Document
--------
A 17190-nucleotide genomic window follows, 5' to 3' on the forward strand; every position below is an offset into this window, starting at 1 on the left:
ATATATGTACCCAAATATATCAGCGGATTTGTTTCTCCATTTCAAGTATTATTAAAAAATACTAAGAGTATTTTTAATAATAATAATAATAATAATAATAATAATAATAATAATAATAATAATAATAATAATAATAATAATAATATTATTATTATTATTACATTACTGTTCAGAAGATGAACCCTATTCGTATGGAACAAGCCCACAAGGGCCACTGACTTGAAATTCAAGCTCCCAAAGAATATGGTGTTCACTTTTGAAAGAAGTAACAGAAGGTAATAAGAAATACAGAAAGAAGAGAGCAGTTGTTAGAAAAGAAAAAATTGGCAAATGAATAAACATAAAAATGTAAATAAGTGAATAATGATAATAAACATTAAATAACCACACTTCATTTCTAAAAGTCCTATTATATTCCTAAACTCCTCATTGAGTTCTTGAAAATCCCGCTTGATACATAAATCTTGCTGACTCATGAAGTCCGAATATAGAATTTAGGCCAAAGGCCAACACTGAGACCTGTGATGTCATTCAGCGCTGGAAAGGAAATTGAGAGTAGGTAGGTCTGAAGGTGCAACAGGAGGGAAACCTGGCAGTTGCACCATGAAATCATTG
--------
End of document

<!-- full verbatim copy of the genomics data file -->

A 17190-nucleotide genomic window follows, 5' to 3' on the forward strand; every position below is an offset into this window, starting at 1 on the left:
ATATATGTACCCAAATATATCAGCGGATTTGTTTCTCCATTTCAAGTATTATTAAAAAATACTAAGAGTATTTTTAATAATAATAATAATAATAATAATAATAATAATAATAATAATAATAATAATAATAATAATAATAATAATATTATTATTATTATTACATTACTGTTCAGAAGATGAACCCTATTCGTATGGAACAAGCCCACAAGGGCCACTGACTTGAAATTCAAGCTCCCAAAGAATATGGTGTTCACTTTTGAAAGAAGTAACAGAAGGTAATAAGAAATACAGAAAGAAGAGAGCAGTTGTTAGAAAAGAAAAAATTGGCAAATGAATAAACATAAAAATGTAAATAAGTGAATAATGATAATAAACATTAAATAACCACACTTCATTTCTAAAAGTCCTATTATATTCCTAAACTCCTCATTGAGTTCTTGAAAATCCCGCTTGATACATAAATCTTGCTGACTCATGAAGTCCGAATATAGAATTTAGGCCAAAGGCCAACACTGAGACCTGTGATGTCATTCAGCGCTGGAAAGGAAATTGAGAGTAGGTAGGTCTGAAGGTGCAACAGGAGGGAAACCTGGCAGTTGCACCATGAAATCATTG